September

Day One. Some thirty new sixth form students arrive in the Bowerman Hall for a brief introduction to music@monkton. I open with a challenge. “Before we get started, would anyone like to sing to us?”

As expected, their expressions say it all, with you’ve got to be joking written loud across incredulous faces. Nobody in their right mind sings in public, and certainly not on the first day of school when everyone is carefully weighing up everyone else!

And then one lad says yes, he’ll give it a go. Looks of utter shock from the rest of the crowd. This confident year 12 lad comes forward, sits at the piano and sings, rather beautifully as it happens, a song which his brother wrote. And the audience looks on, stunned, amazed and pretty much in awe, and his performance is met with very genuine and enthusiastic applause.

“Now tell me, who would have liked to have had the confidence to do that?” It’s a rhetorical question, but gets to the point of what music@monkton is all about. Because if you have the confidence to sing in front of someone else, what can’t you take on? Singing is deeply personal, and singing in front of others can make us feel very vulnerable, especially in a world which is so quick to judge – a world which teenagers are all too familiar with. And this is what drives me more than anything else: not the desire to turn out brilliant musicians, but rather to use music to enable young people to be happy to stand up in their own skin, to be content to be themselves.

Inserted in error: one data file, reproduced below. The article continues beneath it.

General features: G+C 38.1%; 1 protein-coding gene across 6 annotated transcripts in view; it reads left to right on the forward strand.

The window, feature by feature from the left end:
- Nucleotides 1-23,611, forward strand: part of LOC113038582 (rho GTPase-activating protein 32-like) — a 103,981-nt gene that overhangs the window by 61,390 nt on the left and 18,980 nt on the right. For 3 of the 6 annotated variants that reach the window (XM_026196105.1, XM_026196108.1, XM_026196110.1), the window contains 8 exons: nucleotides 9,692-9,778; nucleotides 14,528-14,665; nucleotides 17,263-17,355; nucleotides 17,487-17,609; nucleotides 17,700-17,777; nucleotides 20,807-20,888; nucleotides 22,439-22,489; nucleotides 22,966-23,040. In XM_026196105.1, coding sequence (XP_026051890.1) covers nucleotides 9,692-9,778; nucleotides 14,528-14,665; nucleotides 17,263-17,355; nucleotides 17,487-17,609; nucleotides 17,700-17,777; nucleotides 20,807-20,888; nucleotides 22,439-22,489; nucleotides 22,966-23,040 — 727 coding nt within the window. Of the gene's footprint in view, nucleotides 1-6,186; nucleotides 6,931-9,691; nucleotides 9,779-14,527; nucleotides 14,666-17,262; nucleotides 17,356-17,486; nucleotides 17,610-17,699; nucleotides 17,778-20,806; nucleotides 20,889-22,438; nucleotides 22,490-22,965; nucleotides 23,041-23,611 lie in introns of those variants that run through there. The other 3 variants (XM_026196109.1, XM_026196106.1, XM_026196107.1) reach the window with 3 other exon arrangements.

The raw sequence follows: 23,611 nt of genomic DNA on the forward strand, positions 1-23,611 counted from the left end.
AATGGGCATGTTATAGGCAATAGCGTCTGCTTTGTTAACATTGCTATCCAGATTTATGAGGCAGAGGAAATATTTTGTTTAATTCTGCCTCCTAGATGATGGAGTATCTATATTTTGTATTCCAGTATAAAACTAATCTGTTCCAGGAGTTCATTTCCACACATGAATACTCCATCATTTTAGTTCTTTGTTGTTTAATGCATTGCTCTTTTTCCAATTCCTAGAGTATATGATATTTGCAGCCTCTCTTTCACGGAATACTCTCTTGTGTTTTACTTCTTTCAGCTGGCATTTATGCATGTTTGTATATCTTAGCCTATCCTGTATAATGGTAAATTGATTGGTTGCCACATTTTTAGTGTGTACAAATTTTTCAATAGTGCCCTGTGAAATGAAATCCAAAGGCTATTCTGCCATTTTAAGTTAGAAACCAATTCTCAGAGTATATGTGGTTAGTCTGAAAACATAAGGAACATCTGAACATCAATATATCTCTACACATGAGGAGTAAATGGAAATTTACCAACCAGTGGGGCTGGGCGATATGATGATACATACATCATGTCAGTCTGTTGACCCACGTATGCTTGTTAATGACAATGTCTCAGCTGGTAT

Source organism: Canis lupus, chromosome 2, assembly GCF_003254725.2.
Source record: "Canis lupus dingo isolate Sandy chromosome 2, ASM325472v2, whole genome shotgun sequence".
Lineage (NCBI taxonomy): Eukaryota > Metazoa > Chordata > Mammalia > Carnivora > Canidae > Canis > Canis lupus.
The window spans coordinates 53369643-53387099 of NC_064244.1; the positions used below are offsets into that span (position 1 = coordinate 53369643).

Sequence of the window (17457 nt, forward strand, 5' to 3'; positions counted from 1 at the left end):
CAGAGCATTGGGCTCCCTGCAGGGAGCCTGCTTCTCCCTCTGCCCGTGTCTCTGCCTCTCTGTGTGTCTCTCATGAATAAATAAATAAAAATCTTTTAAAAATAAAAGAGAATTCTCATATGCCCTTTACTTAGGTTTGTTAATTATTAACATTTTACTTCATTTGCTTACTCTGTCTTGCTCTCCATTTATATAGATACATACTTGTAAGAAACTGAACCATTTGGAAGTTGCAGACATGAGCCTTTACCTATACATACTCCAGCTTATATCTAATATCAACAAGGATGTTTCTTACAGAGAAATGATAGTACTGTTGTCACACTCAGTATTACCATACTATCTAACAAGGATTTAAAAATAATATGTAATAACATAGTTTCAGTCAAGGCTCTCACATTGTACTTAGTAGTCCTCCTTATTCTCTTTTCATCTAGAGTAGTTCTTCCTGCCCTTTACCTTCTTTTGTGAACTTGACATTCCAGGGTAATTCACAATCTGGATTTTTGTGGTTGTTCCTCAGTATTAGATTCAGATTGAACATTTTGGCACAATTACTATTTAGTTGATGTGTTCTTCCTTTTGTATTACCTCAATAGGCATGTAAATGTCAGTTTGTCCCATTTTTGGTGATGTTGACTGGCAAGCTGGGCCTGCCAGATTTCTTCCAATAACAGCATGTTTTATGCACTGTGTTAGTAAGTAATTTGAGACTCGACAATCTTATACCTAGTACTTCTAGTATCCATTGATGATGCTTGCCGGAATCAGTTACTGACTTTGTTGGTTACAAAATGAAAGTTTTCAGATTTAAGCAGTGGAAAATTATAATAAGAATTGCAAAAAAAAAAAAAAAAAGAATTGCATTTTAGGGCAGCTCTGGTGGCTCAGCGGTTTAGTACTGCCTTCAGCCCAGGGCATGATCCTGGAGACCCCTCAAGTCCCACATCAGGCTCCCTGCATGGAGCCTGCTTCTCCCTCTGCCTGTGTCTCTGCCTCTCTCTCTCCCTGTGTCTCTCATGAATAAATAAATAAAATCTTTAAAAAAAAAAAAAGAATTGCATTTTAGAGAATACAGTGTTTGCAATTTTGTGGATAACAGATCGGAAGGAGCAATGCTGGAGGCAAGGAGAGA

In the first few days of each new academic year, many music departments audition new singers, and the lucky few take their place in chapel choirs, destined for exciting opportunities. Meanwhile, at Monkton, I am actively looking for those who really can’t sing. And sure enough, just half an hour after these new year 12 pupils have left, on their very first day at Monkton, one shy lad reappears to tell me that he can’t sing, and what should he do? Well there is no time like the present, and within five minutes I have taught him how to listen critically, and he has sung back a full range of notes which match mine beautifully. Rehearsals for the Choir who can’t sing don’t start until after our House Music Festival at the end of week three – but he has caught up with me several times in the past fortnight to check when he can start choir.

For me, education involves teaching those who can’t do something to be able to do something. If someone is pretty rubbish at maths, we don’t send them away, never to be seen again; we don’t assess our students and say Great, you’re already good at maths, let’s keep going and then turn the rest away.

Those who already consider themselves to be musicians will generally gravitate towards the music department anyway, and our Chapel Choir [un-auditioned] has a healthy new intake of singers this term. That’s the easy bit. But outside the music department there are young people in abundance who either don’t sing, can’t sing, or in their own heads don’t believe that they can sing, and the potential harvest is huge!

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